Date of Award


Document Type


Degree Name

Doctor of Philosophy (PhD)


Electrical Engineering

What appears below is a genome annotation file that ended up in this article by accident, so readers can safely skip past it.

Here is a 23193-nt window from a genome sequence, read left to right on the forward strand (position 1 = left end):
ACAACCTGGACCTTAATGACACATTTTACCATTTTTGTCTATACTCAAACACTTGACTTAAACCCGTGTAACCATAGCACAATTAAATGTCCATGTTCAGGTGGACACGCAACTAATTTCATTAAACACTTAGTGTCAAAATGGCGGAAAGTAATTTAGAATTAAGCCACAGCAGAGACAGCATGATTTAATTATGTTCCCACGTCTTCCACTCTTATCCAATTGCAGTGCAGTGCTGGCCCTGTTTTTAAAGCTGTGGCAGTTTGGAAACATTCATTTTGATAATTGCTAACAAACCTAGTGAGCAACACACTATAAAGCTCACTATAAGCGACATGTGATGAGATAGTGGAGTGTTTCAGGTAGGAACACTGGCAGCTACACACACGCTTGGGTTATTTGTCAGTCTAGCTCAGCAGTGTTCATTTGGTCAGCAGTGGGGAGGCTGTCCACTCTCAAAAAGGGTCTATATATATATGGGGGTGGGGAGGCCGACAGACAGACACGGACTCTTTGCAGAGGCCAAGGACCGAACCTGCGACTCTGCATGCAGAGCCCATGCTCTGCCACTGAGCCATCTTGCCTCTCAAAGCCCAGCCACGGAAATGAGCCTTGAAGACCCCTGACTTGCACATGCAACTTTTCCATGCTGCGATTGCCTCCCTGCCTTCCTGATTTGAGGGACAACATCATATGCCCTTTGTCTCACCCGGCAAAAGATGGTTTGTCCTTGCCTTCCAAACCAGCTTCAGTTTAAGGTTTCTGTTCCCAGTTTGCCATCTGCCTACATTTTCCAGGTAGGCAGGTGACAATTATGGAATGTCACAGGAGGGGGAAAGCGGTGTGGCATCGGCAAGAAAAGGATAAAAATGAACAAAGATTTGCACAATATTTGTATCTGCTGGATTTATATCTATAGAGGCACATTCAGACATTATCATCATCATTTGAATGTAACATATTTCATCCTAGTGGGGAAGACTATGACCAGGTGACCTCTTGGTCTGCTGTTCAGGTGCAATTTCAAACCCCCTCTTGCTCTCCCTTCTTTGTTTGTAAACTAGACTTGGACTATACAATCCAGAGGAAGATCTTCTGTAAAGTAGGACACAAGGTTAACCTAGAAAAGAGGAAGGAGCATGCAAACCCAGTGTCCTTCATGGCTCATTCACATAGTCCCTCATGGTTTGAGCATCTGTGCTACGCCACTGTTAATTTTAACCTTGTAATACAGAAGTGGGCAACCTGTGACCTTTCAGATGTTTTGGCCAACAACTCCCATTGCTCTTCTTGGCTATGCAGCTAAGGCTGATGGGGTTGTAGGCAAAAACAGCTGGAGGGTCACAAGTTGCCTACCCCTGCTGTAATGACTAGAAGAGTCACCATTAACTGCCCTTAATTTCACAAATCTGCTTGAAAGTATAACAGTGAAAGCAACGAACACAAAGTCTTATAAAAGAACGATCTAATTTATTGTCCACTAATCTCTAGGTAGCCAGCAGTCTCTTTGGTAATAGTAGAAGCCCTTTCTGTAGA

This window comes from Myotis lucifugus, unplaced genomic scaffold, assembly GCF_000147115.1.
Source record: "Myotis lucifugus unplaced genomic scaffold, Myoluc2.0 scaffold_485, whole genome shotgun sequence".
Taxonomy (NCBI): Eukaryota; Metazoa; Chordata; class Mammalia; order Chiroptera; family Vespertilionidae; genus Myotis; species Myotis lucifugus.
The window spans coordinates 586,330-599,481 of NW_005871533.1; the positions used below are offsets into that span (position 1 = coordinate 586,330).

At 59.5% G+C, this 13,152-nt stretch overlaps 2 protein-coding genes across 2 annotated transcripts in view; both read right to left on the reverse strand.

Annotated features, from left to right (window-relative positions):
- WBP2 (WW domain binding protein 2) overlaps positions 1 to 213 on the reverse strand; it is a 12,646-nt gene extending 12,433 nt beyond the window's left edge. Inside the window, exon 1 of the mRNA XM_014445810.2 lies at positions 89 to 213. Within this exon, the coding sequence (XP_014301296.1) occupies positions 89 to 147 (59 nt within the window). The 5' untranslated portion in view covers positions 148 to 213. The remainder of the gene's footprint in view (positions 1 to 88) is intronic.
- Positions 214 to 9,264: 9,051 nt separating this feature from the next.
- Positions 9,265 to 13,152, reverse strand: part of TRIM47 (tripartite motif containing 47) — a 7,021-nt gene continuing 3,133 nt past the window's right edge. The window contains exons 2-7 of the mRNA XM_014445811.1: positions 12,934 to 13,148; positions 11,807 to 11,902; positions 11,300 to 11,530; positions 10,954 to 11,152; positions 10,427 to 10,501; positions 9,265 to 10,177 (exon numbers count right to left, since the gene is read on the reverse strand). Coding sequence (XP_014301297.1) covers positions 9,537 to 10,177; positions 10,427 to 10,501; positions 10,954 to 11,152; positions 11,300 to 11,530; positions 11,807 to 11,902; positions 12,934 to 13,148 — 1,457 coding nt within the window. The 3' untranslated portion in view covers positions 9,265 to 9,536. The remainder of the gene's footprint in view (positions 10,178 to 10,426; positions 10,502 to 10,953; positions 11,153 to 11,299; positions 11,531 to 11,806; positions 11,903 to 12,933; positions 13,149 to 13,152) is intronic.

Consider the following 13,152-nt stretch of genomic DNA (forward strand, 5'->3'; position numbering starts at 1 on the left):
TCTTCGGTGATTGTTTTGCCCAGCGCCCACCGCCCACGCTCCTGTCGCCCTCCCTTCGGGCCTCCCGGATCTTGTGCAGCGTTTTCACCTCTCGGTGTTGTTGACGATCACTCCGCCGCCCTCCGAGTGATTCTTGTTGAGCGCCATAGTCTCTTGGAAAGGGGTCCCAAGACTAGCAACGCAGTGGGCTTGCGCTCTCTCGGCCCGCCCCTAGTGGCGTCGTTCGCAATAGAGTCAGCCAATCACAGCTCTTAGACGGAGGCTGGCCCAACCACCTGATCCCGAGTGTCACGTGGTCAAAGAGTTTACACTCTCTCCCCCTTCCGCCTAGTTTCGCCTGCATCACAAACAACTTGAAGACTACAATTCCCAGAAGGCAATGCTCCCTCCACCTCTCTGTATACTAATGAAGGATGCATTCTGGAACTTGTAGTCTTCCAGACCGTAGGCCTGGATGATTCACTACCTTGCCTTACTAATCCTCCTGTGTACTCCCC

In the last decade, wireless network routers, multi-media devices with Bluetooth© or similar communication capabilities, mobile cell-phones, and other “RF” devices have found widespread use in the consumer market. The integration and cost advantages of CMOS-only chips have attracted circuit designers in academia and industry, and CMOS technology is now a strong contender along with BiCMOS, and III-V semiconductors for analog / mixed signal and radio frequency applications. RF CMOS technology has numerous advantages that come with the feasibility of system-on-chip. These advantages include reduced fabrication cost and reduced pin count due to die sharing between analog and digital portions. Perhaps the most critical disadvantage of RF CMOS is the very high 1/f noise levels observed in MOSFETs in comparison to BJTs (bipolar-junction transistor). The silicon – silicondioxide interface is crucial to the operation of all MOSFETs, and unlike bipolar devices, MOSFETs are largely surface conductive devices, with device current flowing at or near the interface. This leads to the large 1/f noise associated with FETs. There has been on-going research to study the physical mechanism of 1/f noise. The compact models used to predict device noise in circuit simulations have also been improved. It has recently been observed that 1/f noise increases during the lifetime of a transistor. Also, large statistical variations in noise level have been reported. The existing models fail to explain such variability in 1/f noise. The work presented here extends the state-of-the art of 1/f noise modeling through experimental and theoretical analysis of noise reliability and statistics. A new model is developed based on a novel theory that investigates the relationship between the spatial profile of interface traps and the bias dependence of 1/f noise. The theory is tested against device noise measurements, as well as RF circuit phase noise measurements.